Wendy measured me and Kelly could not help but make fat jokes. Wendy continued trying to upsell every other item I could possibly need: “Another Suit? Second pair of pants? How many shirts? Shoes? Belt? Ties?” I decided to wait and see how the suit turned out before making any bigger commitments. We paid our $40 deposit and Wendy told us to come back by noon the next day for a fitting.
I honestly did not know what to expect, I had seen some pretty sub-standard suits in Hoi An. I had also seen some great looking ones. As we walked in Wendy appeared out of nowhere, handed us a bottle of water each and took us toward my suit-to-be. After putting it on and looking in the mirror I knew I had made a good choice. There were certain alterations to be made but Wendy was on it, marking the suit exactly where she thought it needed adjusting. At this point I trusted her, she seemed to know what she was doing and she had done a great job so far. I decided I would buy a fitted shirt to go with my new shirt. I picked a fabric I liked in the $17 range and I was again asked to return the next day.
At this point I knew I was happy. We wandered in and took our water and I proceeded to get changed. Wendy had nailed it, I really couldn’t find something to complain about. I looked along the stitching and to me it appeared well done. It was everything I had hoped for and I looked a million times better than I did in my old suit that came straight off the rack at a similar price.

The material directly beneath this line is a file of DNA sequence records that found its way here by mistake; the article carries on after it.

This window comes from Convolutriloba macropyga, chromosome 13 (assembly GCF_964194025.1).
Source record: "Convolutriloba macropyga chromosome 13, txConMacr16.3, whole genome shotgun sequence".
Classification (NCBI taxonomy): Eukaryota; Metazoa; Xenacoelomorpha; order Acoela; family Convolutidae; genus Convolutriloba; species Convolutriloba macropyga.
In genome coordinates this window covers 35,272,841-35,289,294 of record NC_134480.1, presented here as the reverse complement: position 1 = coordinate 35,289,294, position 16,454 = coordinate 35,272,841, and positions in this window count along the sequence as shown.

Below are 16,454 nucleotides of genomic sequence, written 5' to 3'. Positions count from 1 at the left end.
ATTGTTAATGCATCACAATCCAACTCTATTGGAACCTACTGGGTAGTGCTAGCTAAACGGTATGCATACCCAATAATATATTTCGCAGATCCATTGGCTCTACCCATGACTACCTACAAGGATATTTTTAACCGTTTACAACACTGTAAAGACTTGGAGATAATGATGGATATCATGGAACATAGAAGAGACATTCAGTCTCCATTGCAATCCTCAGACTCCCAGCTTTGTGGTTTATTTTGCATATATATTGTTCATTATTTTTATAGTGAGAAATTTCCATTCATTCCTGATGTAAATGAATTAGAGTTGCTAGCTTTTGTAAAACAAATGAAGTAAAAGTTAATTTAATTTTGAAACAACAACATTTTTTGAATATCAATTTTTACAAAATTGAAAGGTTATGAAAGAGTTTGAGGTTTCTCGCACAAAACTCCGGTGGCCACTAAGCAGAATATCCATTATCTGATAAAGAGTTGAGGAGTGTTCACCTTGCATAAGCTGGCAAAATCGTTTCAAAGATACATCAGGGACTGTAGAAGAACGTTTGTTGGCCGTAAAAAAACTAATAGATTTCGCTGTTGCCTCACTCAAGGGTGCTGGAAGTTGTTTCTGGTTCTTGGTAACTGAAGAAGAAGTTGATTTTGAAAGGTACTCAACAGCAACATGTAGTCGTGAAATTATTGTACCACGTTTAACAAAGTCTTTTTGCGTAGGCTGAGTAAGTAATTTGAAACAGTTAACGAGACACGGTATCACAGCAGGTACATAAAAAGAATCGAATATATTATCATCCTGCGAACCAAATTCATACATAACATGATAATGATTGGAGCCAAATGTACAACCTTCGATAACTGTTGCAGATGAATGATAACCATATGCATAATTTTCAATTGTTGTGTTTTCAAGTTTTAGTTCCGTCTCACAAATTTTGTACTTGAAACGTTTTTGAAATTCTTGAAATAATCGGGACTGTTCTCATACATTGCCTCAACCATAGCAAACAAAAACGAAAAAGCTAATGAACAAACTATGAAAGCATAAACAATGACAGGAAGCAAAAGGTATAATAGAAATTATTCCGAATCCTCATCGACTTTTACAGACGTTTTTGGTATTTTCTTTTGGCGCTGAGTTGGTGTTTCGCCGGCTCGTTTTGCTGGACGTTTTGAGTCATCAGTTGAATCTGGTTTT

I enquired about shipping it to England but even on a slow boat it would have cost close to $50. Wendy said she could pack it up small and safe for me and it now lives all packaged up at the bottom of my backpack. I left very satisfied with my decision to buy a suit. Reading some of the horror stories online I realise it could have been luck, I may have found the best tailors in Hoi An. It seemed to be the best value anyway, for $75 it is better than I could have wished.
Not to be outdone, Kelly immediately started dress hunting, although she paid much less than I did at $20. I had also got some glasses made to my prescription as my others had fell from a Tuk Tuk in Koh Lanta, Thailand. These set me back $70 which I was thrilled at considering what my lenses alone would usually cost.
Would I recommend buying a suit in Hoi An? (click to expand)
- You have time to shop around and a few days for fittings.
- You see something that you genuinely like.
- You are willing to take a risk without knowing how it will turn out.
- You will actually wear it.
- You always wanted a fitted suit but never wanted to pay ridiculous prices.
- You have particular high standards when it comes to suits. I admit I don’t have enough experience to judge them against the best of the best but I imagine they are not quite up there.
- It’s gonna leave a big hole in your travel budget
- You have a nice suit at home that you never wear
- You don’t have room to carry it